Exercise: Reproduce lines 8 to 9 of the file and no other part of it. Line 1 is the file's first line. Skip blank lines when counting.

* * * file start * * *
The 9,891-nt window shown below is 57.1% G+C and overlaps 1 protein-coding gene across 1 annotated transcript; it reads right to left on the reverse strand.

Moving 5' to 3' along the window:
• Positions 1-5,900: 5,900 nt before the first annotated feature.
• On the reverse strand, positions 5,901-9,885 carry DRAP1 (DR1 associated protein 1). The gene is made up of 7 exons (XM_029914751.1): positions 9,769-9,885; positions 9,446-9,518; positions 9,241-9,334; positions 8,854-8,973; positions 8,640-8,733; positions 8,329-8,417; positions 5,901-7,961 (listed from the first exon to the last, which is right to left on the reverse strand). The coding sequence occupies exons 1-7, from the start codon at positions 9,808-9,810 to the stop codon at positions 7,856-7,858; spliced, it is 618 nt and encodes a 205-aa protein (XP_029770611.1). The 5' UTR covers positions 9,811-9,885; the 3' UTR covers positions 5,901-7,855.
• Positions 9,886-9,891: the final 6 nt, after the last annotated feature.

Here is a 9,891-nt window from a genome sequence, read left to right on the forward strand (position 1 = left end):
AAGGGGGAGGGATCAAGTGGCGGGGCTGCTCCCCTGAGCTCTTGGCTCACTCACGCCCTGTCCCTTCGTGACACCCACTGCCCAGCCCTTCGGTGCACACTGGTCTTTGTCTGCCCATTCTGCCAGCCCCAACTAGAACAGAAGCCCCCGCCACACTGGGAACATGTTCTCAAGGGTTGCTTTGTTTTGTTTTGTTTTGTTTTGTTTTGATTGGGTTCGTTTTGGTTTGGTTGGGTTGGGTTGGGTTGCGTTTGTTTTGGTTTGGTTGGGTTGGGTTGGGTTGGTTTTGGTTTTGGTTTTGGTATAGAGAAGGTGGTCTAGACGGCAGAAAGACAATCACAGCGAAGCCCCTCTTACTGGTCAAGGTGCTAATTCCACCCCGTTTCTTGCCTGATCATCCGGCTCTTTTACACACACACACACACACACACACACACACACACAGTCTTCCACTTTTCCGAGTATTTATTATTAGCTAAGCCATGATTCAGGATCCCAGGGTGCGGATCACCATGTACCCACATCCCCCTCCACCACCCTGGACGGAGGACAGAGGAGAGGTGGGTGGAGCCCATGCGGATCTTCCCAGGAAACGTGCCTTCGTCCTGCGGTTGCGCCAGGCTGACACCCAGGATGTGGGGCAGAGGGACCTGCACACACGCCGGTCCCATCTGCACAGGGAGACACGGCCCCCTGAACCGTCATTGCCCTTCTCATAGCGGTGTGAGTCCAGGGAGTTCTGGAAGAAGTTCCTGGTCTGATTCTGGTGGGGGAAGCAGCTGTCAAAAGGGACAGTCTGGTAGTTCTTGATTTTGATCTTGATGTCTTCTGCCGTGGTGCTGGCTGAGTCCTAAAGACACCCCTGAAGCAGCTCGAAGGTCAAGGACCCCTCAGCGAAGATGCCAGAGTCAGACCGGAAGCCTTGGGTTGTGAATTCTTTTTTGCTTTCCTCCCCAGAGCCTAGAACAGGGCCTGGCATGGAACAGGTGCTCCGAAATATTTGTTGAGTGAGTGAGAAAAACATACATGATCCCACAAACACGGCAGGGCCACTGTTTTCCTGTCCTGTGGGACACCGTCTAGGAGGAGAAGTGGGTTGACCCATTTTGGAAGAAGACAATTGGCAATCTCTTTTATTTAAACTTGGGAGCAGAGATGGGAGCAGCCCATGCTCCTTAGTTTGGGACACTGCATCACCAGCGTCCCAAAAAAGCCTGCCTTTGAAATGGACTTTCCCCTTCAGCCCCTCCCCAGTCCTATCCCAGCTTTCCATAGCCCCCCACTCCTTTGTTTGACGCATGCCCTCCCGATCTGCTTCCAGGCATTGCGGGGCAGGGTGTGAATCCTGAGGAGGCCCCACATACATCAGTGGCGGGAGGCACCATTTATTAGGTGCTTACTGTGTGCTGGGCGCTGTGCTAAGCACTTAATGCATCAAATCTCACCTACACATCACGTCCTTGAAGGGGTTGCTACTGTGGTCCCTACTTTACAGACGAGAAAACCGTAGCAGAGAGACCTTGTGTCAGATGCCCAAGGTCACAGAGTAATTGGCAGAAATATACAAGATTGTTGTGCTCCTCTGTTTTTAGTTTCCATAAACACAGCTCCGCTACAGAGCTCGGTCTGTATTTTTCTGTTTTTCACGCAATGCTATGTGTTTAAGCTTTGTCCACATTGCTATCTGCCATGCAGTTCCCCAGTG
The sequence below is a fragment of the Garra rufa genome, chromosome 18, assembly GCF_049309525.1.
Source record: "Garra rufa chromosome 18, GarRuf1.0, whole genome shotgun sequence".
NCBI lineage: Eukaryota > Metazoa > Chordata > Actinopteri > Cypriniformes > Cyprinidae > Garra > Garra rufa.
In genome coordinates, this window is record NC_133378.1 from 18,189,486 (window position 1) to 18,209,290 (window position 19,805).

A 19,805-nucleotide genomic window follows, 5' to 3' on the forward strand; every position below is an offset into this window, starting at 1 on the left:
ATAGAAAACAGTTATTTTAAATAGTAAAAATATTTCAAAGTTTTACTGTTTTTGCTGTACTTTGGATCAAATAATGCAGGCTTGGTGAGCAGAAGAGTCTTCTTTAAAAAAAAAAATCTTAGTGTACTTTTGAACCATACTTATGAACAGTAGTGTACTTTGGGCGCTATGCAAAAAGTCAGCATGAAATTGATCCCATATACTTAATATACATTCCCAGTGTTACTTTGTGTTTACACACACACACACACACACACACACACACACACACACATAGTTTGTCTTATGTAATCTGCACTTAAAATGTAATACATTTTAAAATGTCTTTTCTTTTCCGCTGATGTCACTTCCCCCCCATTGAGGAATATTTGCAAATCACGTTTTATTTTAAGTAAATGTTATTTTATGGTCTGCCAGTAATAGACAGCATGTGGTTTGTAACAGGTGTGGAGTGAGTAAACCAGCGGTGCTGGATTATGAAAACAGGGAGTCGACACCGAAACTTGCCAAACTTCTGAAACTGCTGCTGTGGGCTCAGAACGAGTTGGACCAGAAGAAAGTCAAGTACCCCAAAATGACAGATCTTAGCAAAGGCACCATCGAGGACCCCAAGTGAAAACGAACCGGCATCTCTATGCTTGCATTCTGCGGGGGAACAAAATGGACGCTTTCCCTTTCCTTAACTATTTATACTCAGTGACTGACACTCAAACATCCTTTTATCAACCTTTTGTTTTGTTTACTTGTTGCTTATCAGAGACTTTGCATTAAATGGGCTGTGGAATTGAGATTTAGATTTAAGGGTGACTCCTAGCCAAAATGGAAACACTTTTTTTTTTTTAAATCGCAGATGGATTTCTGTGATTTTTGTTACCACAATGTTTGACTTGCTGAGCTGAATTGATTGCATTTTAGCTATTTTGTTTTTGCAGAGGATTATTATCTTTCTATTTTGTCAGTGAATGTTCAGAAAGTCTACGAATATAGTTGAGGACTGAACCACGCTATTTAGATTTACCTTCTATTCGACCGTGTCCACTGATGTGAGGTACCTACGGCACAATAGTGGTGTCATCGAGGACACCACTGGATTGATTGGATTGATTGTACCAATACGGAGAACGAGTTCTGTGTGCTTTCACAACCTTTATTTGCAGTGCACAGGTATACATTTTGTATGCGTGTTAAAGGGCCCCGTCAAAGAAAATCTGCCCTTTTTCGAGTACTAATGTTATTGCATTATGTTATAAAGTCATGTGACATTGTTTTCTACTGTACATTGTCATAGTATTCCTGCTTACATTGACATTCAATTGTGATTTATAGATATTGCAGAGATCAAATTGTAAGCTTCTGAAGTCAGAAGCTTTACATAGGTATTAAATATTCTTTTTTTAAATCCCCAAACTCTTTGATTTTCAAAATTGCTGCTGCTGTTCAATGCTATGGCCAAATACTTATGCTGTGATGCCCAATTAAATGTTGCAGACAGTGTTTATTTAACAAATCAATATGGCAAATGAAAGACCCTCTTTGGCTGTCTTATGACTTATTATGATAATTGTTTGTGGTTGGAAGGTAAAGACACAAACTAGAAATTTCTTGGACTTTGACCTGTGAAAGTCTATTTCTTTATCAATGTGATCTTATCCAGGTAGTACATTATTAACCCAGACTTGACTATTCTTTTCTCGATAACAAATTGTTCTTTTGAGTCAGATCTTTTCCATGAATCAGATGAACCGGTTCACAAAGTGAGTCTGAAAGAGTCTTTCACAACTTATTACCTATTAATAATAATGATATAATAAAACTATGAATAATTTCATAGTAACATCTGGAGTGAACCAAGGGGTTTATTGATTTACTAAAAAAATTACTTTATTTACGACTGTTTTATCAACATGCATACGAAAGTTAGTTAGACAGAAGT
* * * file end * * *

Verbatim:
The sequence below is a fragment of the Garra rufa genome, chromosome 18, assembly GCF_049309525.1.
Source record: "Garra rufa chromosome 18, GarRuf1.0, whole genome shotgun sequence".